Your transmission is pretty important.
What is a transmission?
A transmission takes power from a car's engine, transmits it to the axle, and causes the wheels to move.
It is one of the most complicated systems in a vehicle. This engineering wonder combines hydraulics and computer-controlled electronics. And a whole bunch of parts.
You probably know that a vehicle either has an automatic transmission or a manual transmission.
With an automatic transmission, the driver only operates a gas pedal and a brake pedal. This is because the transmission changes gears on its own. A manual has both these pedals plus a clutch. With a manual transmission, the driver gets to change the gears. Or "has to" depending on whether or not you like to do it.
What makes up a transmission? It is a long list:
Transmission repairs can run anywhere from $100 to upwards of $3,000. Therefore, it is vital to know the top five warning signs of a failing transmission:
1. Transmission slipping: if it feels like your vehicle can't change gears (automatic).
2. Rough shifts: if it is more difficult to change gears (manual) or you hear clunking sounds.
3. Delayed engagement: if your auto hesitates before going into drive.
4. Fluid leak: watch for any leaks or spots of fluid under your automobile. If you want to pinpoint where the fluid is coming from, put some cardboard under it. Let your I-86 Truck & Auto Repair know where it's leaking when you bring it in for transmission service.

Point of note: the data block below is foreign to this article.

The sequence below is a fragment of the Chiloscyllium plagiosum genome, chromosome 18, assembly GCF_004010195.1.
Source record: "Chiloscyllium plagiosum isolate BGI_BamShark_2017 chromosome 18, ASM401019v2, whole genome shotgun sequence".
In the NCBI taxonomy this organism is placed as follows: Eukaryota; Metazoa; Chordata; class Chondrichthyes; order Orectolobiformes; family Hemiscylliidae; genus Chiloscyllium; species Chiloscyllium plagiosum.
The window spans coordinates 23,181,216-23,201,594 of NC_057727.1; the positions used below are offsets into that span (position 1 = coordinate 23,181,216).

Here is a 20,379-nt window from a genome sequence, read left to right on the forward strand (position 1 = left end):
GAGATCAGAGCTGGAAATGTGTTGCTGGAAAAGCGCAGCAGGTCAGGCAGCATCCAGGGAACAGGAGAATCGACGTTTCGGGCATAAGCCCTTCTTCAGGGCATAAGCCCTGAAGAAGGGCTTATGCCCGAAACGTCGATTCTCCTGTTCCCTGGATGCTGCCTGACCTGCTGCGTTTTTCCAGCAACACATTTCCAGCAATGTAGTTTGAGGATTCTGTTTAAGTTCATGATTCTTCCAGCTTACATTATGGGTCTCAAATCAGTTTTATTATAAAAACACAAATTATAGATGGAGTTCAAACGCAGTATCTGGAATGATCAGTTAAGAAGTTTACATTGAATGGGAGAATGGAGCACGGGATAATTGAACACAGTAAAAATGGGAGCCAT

5. Warning light: if your check engine light comes on, it could be alerting you to a transmission issue. (They aren't called "warning" lights for nothing!)
Bring your car into I-86 Truck & Auto Repair for transmission service. You don't want to wait until you have to replace the whole transmission.
I was driving with my family last week when I noticed a car pulled over to the side of the road. There was a young woman in the front seat staring at her phone. She was about the same age as my daughter, and she looked perplexed.
The area was remote and we figured she needed some help, so we pulled over. My two sons and I got out to see what we could do.
As I approached her car I noticed a flat tire. There was severe damage to the sidewall. The tire was ruined.
I leaned down to the window and greeted her. "Need some help?" She said "Yes" with a sigh of relief. I asked if she had a spare. She said "No."
Uh oh. Things just got a little more complicated...
After some discussion, she decided that her mom could come and get her, and that they could then go down to the local tire store to get it replaced. "Sounds like a good plan" I said, and offered to remove the tire so she could be ready when her mom arrived.